Old Penn Station


A beautiful tribute to the glory of the original Pennsylvania Railroad Station


During the first half of the 20th century, the original Pennsylvania Station was one of New York City’s grandest landmarks, a palace in the middle of Manhattan. William Low’s glorious illustrations pay close attention to detail while still encompassing the large-scale grandeur of Penn Station. 


Old Penn Station follows a very specific piece of...

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A beautiful tribute to the glory of the original Pennsylvania Railroad Station


During the first half of the 20th century, the original Pennsylvania Station was one of New York City’s grandest landmarks, a palace in the middle of Manhattan. William Low’s glorious illustrations pay close attention to detail while still encompassing the large-scale grandeur of Penn Station. 


Old Penn Station follows a very specific piece of New York City history, but it’s not just a New York book.  The author’s research carefully addresses the whole history of the building, from construction to destruction, ending with an acknowledgment of its lasting legacy in terms of historical preservation. Spaces can be powerful, and Old Penn Station honors one particular powerful space which is sure to engender discussion about other historical buildings and monuments all across the nation.

This is a classic, beautiful book for history lovers, train lovers, and art lovers alike.


Old Penn Station is a 2007 New York Times Book Review Best Illustrated Book of the Year and a 2008 Bank Street - Best Children's Book of the Year.

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Editorial Reviews

From Barnes & Noble
When Manhattan's old Pennsylvania Station was slated for demolition in the early '60s, a New York Times editorial sadly noted, "We will probably be judged not by the monuments we build but by those we have destroyed." As if to confirm that assessment, the city hurried to form a preservation commission after the destruction of the priceless McKim, Mead, and White landmark. This beautifully illustrated children's book present "Old Penn" in all her steel-lined, sun-drenched splendor. A glimpse into the past for those too young to remember.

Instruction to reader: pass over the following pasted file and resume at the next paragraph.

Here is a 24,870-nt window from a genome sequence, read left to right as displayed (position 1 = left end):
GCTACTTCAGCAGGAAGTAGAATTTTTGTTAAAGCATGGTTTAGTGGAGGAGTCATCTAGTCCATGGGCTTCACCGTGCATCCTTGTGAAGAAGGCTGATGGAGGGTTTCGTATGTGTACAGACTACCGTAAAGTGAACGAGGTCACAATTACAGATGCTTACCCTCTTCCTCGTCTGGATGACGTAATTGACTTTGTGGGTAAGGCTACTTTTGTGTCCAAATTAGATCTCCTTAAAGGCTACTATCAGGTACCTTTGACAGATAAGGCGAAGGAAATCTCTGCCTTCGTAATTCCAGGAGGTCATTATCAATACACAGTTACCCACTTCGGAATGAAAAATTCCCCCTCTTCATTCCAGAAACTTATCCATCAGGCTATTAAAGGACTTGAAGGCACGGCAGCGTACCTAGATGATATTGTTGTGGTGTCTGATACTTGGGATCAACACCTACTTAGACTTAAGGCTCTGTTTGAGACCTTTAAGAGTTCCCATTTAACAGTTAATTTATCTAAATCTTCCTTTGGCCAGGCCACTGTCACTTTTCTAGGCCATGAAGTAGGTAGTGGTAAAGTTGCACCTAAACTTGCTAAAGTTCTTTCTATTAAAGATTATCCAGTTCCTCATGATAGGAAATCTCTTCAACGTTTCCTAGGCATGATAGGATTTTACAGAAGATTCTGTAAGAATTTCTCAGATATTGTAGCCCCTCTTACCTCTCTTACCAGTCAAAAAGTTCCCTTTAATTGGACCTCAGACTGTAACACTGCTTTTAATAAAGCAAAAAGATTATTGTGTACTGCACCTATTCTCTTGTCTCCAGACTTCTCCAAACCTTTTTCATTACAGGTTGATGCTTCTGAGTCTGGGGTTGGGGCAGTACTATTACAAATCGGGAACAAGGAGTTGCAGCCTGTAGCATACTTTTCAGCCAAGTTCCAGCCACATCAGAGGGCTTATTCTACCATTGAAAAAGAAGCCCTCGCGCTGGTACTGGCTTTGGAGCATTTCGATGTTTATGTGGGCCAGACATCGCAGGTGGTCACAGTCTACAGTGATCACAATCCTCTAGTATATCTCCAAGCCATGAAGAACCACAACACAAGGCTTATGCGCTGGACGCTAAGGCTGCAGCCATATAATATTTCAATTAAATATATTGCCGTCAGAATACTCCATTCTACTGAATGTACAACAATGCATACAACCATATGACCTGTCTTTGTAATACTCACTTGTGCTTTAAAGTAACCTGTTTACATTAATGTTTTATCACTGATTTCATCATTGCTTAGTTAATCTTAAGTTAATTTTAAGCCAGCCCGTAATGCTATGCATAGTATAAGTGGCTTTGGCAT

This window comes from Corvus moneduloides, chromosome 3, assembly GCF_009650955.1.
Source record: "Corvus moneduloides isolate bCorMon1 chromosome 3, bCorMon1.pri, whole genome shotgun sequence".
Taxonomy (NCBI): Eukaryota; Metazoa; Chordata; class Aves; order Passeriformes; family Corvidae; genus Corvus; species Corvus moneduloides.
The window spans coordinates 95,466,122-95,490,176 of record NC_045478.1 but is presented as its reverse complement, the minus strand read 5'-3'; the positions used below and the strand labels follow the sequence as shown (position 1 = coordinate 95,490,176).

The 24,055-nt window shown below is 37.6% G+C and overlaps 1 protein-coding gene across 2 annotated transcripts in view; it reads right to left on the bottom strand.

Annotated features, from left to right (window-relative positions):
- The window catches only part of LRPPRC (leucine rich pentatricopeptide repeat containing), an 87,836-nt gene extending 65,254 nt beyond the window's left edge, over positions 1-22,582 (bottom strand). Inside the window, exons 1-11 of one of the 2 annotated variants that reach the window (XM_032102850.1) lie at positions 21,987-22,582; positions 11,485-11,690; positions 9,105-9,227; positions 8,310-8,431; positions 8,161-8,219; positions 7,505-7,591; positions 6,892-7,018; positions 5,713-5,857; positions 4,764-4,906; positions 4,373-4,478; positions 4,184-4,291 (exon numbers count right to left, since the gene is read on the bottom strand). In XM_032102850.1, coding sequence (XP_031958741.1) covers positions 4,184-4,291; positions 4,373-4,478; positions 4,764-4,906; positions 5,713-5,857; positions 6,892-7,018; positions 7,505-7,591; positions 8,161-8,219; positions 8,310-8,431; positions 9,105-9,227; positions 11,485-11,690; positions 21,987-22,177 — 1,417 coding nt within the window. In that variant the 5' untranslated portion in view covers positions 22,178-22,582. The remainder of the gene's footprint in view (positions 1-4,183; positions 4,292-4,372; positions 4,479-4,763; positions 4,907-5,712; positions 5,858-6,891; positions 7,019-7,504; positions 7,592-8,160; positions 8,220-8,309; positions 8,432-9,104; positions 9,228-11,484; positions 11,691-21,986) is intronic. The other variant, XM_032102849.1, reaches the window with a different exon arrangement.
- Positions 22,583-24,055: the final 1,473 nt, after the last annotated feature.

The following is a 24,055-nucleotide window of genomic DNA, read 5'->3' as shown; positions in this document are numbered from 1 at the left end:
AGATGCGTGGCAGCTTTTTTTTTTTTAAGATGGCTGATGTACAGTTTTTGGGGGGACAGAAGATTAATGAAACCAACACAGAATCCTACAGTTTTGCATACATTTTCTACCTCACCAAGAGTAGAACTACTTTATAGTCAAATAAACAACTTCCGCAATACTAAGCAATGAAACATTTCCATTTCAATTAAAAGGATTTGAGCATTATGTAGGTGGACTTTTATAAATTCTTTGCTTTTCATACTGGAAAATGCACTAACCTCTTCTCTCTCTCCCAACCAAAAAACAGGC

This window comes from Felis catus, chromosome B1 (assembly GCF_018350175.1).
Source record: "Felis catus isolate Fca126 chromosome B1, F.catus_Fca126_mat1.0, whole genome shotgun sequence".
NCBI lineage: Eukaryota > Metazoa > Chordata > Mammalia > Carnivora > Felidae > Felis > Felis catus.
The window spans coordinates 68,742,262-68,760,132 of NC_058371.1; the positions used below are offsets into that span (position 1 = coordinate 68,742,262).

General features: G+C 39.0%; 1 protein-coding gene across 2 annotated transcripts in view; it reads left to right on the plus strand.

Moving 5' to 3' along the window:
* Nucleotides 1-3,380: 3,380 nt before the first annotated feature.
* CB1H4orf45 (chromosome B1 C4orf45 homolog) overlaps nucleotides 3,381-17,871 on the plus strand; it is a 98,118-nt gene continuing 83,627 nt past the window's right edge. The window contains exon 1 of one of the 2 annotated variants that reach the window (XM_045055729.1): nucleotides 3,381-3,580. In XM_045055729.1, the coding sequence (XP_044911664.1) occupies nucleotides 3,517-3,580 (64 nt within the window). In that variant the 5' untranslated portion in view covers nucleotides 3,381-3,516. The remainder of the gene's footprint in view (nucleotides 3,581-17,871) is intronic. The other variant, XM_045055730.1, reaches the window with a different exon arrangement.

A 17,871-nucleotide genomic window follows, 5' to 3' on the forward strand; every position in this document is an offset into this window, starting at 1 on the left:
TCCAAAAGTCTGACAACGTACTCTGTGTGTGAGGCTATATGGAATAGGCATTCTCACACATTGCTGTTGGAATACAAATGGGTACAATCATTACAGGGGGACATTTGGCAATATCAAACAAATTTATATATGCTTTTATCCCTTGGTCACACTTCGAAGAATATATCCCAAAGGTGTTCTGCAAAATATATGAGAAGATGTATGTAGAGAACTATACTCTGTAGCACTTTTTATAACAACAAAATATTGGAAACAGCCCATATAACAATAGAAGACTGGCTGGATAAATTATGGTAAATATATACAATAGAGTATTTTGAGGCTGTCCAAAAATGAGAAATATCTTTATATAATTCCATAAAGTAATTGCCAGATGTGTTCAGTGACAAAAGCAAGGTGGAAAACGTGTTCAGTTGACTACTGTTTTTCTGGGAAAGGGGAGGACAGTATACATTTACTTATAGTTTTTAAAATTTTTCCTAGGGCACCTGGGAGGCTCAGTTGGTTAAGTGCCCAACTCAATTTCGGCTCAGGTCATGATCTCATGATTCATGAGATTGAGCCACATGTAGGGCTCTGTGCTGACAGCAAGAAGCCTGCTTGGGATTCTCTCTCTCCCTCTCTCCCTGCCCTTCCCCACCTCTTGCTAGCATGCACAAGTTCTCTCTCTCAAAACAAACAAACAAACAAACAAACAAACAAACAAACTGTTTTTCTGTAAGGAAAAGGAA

Publishers Weekly

In an introductory note, Low (Chinatown) explains that when he selected New York's original Pennsylvania Station as the subject of his master's thesis, he embarked on a journey to bring the landmark "back to life." Here he does so gracefully, through direct yet lyrical prose and dark paintings that range from close-up images to expansive panoramas, and from grainy to sharply focused. Outlining the history of the station, Low notes that the then-powerful Pennsylvania Railroad Company was determined to drop its New York-bound passengers in Manhattan, rather than have them take a ferry to the island from New Jersey, and "wanted to do it with style." After a renowned architectural firm and famous sculptor were hired, a tunnel was built under the Hudson River and the palace-like structure was opened in 1910. Narrative and art usher readers into the station's bustling concourse (which "looked like a magical spider-web of metal and glass"), where they will appreciate how for travelers of the era the terminal "was a magical experience." That, of course, makes the depiction of the grand station's 1963 demolition all the sadder. Yet Low concludes on a heartening note, observing that public outrage at Penn Station's razing led to the founding of the New York City Landmarks Preservation Commission, which has saved other historic buildings-including Grand Central Terminal-from a similar fate. Indeed, Low's effort soundly reinforces his concluding message that buildings are "not just concrete and steel. They are the heart and soul of all great cities." Ages 5-9. (Apr.)